Questions tagged [north-american-english]

Questions about English used in the United States and Canada, but usually not Mexico.

Filter by
Sorted by
Tagged with
69 votes
7 answers
32k views

Which is the correct spelling: "grey" or "gray"?

What is the difference? Or is there any? Which would be more British English?
user avatar
  • 1,559
54 votes
3 answers
11k views

How did "biscuit" come to have a distinct meaning in North American English?

The Oxford Living Dictionary makes a clear distinction between the usage of biscuit in Britain and North America: British: A small baked unleavened cake, typically crisp, flat, and sweet. ‘a ...
user avatar
  • 1,163
51 votes
3 answers
10k views

The "old switcheroo": Where did the "-eroo" suffix come from?

The -eroo suffix works as an intensifier of sorts, though it also seems to have other, less well-defined properties. The online OED has only this to say about it: -eroo, suffix   ...
user avatar
  • 147k
37 votes
6 answers
126k views

Is there a difference between “arse” and “ass”?

From a comment here, in frequent usage, arse and ass are often interchangeable when used to refer to buttocks or to a person of dubious charms. However, although “to arse about” has a vague connection ...
user avatar
  • 2,534
33 votes
7 answers
251k views

"Spelt" vs. "spelled"

In the following sentence, should I say spelled or spelt: You spelt/spelled "Pneumonoultramicroscopicsilicovolcanoconiosis" wrong.
user avatar
  • 1,502
31 votes
4 answers
52k views

Why does "corn" mean "maize" in American English?

I keep hearing "corn" as a synonym of "maize". This is widely popularized worldwide by popcorn. However, this is American English! In British English, "corn" can mean any type of "grain", especially "...
user avatar
  • 1,559
24 votes
9 answers
65k views

Meaning of "go figure" and its origin?

Sometimes, people use a colloquial phrase of "it figures" or "go figure", which is kind of an acknowledgement of the correctness of a fact, or something like that. It's also sometimes abbreviated even ...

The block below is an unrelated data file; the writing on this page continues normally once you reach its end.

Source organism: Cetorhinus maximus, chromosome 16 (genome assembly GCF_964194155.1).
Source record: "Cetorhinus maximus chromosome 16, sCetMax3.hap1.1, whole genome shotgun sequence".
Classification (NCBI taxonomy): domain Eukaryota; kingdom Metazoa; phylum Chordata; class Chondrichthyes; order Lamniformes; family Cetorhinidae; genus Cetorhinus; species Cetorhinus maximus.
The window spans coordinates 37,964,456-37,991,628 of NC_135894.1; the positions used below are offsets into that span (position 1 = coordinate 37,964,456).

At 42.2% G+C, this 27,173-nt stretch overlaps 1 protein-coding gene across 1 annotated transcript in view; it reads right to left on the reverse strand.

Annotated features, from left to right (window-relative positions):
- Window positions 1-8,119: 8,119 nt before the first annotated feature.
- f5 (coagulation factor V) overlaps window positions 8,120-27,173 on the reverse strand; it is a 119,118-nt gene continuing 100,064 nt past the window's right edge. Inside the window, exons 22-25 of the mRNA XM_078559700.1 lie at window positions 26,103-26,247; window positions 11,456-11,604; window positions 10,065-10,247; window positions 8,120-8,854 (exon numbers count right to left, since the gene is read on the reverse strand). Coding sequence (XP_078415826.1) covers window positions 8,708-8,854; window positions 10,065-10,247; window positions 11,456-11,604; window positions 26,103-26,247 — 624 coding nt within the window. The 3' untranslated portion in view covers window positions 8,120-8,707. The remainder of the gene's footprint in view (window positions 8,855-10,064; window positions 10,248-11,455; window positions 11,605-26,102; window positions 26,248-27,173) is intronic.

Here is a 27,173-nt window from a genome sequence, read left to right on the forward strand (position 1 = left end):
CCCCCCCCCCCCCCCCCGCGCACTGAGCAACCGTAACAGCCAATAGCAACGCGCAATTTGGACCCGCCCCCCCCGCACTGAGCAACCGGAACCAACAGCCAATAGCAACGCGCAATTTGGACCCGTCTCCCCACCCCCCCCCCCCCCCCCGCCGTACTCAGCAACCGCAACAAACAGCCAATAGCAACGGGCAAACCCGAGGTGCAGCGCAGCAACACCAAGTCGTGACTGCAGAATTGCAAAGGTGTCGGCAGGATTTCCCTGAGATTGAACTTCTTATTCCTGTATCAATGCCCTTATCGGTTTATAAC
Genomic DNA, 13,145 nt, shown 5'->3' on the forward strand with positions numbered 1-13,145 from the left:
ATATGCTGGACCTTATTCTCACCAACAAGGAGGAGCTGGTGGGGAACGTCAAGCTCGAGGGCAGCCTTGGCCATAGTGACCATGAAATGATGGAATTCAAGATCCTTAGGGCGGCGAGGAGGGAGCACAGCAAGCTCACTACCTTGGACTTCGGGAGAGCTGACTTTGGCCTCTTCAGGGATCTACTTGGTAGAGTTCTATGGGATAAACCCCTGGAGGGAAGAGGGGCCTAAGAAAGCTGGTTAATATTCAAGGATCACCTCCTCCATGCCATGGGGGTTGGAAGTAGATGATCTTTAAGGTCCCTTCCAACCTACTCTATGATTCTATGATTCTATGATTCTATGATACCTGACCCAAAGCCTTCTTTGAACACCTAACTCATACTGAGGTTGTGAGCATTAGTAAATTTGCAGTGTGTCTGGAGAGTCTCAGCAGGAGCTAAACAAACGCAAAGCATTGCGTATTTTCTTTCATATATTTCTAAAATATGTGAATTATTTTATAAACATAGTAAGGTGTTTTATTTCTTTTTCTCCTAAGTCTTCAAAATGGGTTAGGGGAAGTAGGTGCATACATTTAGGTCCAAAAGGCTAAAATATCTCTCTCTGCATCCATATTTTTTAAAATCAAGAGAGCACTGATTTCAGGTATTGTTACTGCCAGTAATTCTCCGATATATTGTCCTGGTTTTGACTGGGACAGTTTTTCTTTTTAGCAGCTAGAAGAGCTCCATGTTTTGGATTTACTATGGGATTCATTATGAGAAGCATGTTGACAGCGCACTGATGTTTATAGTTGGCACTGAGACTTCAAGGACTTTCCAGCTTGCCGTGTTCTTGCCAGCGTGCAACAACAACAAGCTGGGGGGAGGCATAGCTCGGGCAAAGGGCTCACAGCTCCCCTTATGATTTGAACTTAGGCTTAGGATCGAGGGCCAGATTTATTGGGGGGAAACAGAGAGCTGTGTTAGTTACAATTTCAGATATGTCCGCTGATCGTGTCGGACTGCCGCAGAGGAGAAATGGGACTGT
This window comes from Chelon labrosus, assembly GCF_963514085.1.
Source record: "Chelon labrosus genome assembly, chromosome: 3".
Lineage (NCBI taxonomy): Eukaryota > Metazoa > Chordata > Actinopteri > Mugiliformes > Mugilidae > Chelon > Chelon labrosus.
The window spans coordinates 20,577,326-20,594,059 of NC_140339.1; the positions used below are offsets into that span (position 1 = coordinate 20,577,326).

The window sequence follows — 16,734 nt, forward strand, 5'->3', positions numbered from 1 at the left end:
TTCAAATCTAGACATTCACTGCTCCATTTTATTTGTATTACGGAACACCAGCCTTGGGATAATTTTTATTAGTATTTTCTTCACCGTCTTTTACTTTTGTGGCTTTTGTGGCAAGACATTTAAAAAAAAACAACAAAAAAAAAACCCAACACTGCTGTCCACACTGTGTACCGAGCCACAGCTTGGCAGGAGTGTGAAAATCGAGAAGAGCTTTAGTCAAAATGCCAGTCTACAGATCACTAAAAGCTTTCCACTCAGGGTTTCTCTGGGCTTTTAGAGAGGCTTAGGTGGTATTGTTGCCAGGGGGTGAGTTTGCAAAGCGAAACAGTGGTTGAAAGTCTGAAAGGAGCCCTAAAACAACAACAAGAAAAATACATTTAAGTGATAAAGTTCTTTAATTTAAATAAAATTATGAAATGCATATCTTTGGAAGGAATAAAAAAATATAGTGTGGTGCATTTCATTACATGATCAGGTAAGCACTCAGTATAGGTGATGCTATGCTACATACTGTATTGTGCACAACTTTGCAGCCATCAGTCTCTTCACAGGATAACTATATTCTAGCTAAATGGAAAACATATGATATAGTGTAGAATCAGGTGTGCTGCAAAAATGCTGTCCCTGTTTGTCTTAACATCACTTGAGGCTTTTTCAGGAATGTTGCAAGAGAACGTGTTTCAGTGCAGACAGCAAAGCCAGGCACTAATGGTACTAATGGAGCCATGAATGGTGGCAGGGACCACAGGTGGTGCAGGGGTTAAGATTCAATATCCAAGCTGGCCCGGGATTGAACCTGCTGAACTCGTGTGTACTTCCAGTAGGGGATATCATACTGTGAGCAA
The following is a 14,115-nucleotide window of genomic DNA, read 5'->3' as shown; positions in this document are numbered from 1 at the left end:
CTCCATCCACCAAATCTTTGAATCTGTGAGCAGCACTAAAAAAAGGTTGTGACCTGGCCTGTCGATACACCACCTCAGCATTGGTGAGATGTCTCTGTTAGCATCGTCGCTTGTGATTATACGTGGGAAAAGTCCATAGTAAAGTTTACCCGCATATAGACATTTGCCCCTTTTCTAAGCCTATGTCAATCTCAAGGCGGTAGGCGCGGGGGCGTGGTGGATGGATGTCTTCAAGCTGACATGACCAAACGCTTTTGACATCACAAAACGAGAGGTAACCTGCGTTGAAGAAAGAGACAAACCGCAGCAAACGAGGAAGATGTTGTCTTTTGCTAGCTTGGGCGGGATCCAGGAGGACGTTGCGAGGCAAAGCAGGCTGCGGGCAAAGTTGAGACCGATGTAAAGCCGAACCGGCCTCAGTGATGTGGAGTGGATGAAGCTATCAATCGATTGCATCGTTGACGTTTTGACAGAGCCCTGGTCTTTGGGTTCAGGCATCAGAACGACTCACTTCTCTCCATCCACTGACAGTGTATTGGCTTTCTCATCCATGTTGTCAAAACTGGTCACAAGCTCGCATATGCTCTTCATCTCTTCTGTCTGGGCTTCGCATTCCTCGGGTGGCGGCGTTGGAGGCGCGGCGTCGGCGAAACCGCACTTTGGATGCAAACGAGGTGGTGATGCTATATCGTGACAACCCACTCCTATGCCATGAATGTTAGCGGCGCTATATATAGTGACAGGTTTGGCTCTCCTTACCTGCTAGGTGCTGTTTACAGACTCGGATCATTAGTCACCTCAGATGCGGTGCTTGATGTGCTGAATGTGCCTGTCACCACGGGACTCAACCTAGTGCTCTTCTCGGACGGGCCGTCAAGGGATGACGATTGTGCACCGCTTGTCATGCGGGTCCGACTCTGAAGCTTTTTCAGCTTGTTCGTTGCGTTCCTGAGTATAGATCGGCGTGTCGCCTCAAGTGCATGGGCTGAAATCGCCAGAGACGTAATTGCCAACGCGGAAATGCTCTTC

user avatar
  • 861
21 votes
1 answer
4k views

The meaning of leaving someone back [ in American English ]

I just watched a great video (a kind of short documentary) about two educators who strive to afford better education for their students in a college in Red Hook (a neighborhood in Brooklyn). The video ...
user avatar
21 votes
4 answers
47k views

Why is "t" sometimes pronounced like "d" in American English?

Why, in American English, is the word Italy is pronounced /ˈɪdəli/ and not /ˈɪtəli/? What is the rule that is followed in the pronunciation of Italy to make the letter t pronounced like a d? Why is ...
user avatar
  • 58k
20 votes
9 answers
42k views

Could "them" mean "those"?

Background Nowadays, I see "them" used to mean "those" a lot. I don't know if it was as common in the past. For example, take "one of them people". On researching about ...
user avatar
  • 54.1k
19 votes
5 answers
148k views

What does 'ten of six' mean in regard to time?

I am referring of course to the expression describing time. Today a corporate trainer (From north Philadelphia) that is teaching a class at my company used it in the context that the current time was '...
user avatar
  • 367
19 votes
9 answers
102k views

Origin of "More X than you can shake a stick at"

What is the origin of the phrase "more X than you can shake a stick at"? Every website I've seen on this basically says the same thing (e.g., http://www.worldwidewords.org/qa/qa-sha2.htm): Recorded ...
user avatar
  • 2,251
18 votes
4 answers
31k views

Is it awkward to use the word "aubergine" instead of "eggplant"?

According to Google Ngrams eggplant is far more common (although in British English aubergine seems to have a small advantage over eggplant). So, not being a native speaker of English I wonder ...